Struct Field Inference

By default, m2c can use type information from decompiled functions to help fill in unknown struct fields. This behavior can be disabled with --no-unk-inference ("Disable unknown struct/type inference" on the website).

For structs in the context, the following fields treated as "unknown" space that can be inferred:

  • char arrays with a name starting with unk_, e.g. char unk_10[4];
  • any field with a type that starts with UNK_ or MIPS2C_UNK, e.g. UNK_TYPE4 foo;

Currently, struct field inference only works on structs without bitfields or unnamed union fields.

The output will include declarations for any struct with at least one inferred field.

Specifying stack variables

By default, m2c infers the types of stack (local) variables, and names them with the sp prefix based on their offset.

Internally, the stack is represented as a struct, so it is possible to manually specify the names & types of stack variables by providing a struct declaration in the context. m2c looks in the context for a struct with the tag name _m2c_stack_<function name> (e.g. struct _m2c_stack_test for a function test()).

The size of the stack must exactly match the detected frame size, or m2c will return an error. If you run m2c with the --stack-structs option ("Stack struct templates" on the website), the output will include the inferred stack declaration, which can then be edited and provided as context by re-running m2c.

Example

Here is an example for specifying the stack for the custom_stack end-to-end test.

First, run m2c with the --stack-structs option to get the inferred struct for the test() function:

python3 m2c.py tests/end_to_end/custom_stack/irix-o2.s -f test --stack-structs
struct _m2c_stack_test {
    /* 0x00 */ char pad0[0x20];
    /* 0x20 */ s8 sp20;                             /* inferred */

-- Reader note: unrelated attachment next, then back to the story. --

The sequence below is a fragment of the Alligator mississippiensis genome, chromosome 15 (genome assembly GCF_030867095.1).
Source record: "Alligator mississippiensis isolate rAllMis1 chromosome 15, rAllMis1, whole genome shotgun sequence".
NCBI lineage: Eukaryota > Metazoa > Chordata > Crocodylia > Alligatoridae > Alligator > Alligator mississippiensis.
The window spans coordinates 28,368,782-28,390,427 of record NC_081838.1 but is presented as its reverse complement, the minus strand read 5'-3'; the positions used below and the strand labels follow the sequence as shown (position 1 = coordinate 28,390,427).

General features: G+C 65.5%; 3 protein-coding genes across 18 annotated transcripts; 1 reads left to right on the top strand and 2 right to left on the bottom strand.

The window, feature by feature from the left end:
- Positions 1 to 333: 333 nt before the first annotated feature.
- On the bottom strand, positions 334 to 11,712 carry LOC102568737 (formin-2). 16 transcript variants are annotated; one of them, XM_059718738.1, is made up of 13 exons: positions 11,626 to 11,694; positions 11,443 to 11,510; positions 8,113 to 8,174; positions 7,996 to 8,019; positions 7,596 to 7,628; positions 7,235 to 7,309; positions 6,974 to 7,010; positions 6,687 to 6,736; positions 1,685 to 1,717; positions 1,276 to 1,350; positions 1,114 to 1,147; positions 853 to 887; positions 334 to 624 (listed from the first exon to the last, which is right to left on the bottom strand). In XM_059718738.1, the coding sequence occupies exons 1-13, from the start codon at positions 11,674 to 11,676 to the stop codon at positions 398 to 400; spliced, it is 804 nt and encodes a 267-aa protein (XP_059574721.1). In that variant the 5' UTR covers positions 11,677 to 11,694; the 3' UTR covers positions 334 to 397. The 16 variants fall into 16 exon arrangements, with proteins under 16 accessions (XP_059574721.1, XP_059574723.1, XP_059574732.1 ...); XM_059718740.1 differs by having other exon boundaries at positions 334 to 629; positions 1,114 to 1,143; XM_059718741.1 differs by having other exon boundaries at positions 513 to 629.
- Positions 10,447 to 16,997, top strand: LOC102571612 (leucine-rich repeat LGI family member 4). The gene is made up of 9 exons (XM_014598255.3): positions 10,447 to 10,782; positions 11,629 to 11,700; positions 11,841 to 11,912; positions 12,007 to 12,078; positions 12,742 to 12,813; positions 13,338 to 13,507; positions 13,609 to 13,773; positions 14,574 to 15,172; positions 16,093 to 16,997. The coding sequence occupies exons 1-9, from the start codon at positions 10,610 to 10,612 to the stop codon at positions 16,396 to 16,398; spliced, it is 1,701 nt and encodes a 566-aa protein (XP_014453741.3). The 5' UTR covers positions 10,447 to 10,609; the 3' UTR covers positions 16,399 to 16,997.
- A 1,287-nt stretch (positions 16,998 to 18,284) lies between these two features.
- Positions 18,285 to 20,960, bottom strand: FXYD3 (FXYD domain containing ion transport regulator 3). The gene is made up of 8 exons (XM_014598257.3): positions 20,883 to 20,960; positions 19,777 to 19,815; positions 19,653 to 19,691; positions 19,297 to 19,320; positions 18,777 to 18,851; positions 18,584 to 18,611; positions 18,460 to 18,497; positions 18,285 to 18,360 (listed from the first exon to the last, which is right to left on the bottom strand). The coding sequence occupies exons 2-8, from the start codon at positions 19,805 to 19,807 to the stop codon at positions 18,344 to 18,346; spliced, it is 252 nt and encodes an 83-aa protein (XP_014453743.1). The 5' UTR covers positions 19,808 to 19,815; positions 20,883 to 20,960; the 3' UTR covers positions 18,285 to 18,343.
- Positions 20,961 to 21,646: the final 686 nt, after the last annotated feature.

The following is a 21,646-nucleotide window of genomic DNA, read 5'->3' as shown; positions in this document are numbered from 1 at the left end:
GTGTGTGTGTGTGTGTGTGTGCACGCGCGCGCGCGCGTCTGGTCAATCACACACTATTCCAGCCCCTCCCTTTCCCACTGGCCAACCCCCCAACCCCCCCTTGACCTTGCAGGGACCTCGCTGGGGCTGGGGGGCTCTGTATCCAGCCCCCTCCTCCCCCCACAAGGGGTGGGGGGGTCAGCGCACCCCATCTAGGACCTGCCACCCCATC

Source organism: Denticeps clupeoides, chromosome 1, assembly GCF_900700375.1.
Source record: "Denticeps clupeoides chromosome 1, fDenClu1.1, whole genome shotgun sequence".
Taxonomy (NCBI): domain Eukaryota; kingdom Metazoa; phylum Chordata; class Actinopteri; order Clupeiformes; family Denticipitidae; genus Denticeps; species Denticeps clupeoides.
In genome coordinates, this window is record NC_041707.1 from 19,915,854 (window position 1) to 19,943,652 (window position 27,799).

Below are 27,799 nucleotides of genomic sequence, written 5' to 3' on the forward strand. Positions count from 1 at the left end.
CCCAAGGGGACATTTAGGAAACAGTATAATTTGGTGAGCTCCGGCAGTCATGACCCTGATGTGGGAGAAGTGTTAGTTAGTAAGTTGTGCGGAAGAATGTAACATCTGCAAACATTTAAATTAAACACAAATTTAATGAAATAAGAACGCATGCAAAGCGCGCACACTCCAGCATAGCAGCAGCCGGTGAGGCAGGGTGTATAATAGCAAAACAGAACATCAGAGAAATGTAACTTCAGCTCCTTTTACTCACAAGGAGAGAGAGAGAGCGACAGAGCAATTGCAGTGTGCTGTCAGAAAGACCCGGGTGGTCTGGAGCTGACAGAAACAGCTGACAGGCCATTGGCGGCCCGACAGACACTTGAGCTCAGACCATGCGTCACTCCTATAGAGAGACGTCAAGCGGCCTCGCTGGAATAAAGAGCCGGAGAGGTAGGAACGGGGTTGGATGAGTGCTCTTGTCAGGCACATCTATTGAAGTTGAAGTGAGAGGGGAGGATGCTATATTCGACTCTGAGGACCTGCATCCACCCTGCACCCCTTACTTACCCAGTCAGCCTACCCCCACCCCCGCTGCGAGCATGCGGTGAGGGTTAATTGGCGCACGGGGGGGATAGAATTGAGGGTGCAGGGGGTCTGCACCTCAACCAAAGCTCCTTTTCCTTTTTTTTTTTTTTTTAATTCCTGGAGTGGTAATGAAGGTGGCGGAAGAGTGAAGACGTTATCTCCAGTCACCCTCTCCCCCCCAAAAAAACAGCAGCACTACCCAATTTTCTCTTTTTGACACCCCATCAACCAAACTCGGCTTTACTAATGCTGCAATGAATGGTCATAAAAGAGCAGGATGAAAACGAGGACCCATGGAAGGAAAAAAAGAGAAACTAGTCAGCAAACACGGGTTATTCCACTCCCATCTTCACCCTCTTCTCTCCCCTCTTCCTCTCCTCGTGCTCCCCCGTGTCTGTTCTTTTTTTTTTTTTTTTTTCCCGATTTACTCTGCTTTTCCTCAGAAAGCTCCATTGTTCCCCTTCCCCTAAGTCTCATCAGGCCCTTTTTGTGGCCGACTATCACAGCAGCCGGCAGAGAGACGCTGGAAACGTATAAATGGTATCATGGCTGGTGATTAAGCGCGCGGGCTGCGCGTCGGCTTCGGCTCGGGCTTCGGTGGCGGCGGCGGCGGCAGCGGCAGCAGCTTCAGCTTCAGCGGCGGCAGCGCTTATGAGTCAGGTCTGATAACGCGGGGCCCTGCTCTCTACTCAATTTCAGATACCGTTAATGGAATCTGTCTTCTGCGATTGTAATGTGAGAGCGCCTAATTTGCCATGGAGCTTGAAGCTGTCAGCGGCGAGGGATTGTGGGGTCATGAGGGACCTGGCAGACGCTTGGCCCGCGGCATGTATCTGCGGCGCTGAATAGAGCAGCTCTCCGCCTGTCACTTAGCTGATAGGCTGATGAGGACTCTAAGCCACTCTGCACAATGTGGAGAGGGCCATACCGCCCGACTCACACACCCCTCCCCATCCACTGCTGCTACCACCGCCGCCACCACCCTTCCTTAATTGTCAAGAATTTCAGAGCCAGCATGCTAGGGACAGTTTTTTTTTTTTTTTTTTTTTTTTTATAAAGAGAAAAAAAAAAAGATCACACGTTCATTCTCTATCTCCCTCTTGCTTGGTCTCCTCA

/* 0x21 */ char pad21[0x3];                     /* maybe part of sp20[4]? */
    /* 0x24 */ s32 sp24;                            /* inferred */
    /* 0x28 */ s32 sp28;                            /* inferred */
    /* 0x2C */ s8 sp2C;                             /* inferred */
    /* 0x2D */ char pad2D[0x3];                     /* maybe part of sp2C[4]? */
    /* 0x30 */ s8 sp30;                             /* inferred */
    /* 0x31 */ char pad31[0x3];                     /* maybe part of sp30[4]? */
    /* 0x34 */ s8 sp34;                             /* inferred */
    /* 0x35 */ char pad35[0x2];                     /* maybe part of sp34[3]? */
    /* 0x37 */ s8 sp37;                             /* inferred */
};                                                  /* size = 0x38 */

? func_00400090(s8 *);                              /* static */
s32 test(void *arg0);                               /* static */

s32 test(void *arg0) {
    s8 sp37;
    s8 sp34;
    s8 sp30;
    s8 sp2C;
    s32 sp28;
    s32 sp24;
    s8 sp20;
    s32 temp_t4;

    func_00400090(&sp37);
    func_00400090(&sp34);
    func_00400090(&sp30);
    func_00400090(&sp2C);
    func_00400090(&sp20);
    sp37 = arg0->unk0 + arg0->unk4;
    sp34 = arg0->unk0 + arg0->unk8;
    temp_t4 = arg0->unk4 + arg0->unk8;
    sp30 = temp_t4;
    sp20 = arg0->unk0 * sp37;
    sp24 = arg0->unk4 * (s16) sp34;
    sp28 = arg0->unk8 * temp_t4;
    if (sp37 != 0) {
        sp2C = arg0;
    } else {
        sp2C = &sp20;
    }
    return sp37 + (s16) sp34 + (s32) sp30 + *(s32 *) sp2C + sp24;
}

Now, based on the body of the test() function, we can make some guesses about the types of these variables, and give them more descriptive names:

// Save this file as `test_context.c`
struct Vec {
    s32 x, y, z;
};

struct _m2c_stack_test {
    char pad0[0x20];
    struct Vec vec;
    struct Vec *vec_ptr;
    s32 scale_z;
    s16 scale_y;
    char pad36[1];
    s8 scale_x;
}; /* size 0x38 */

int test(struct Vec *vec_arg);

Finally, re-run m2c with our custom stack as part of the --context. The --context option can be specified multiple times to combine files.

python3 m2c.py tests/end_to_end/custom_stack/irix-o2.s -f test --context test_context.c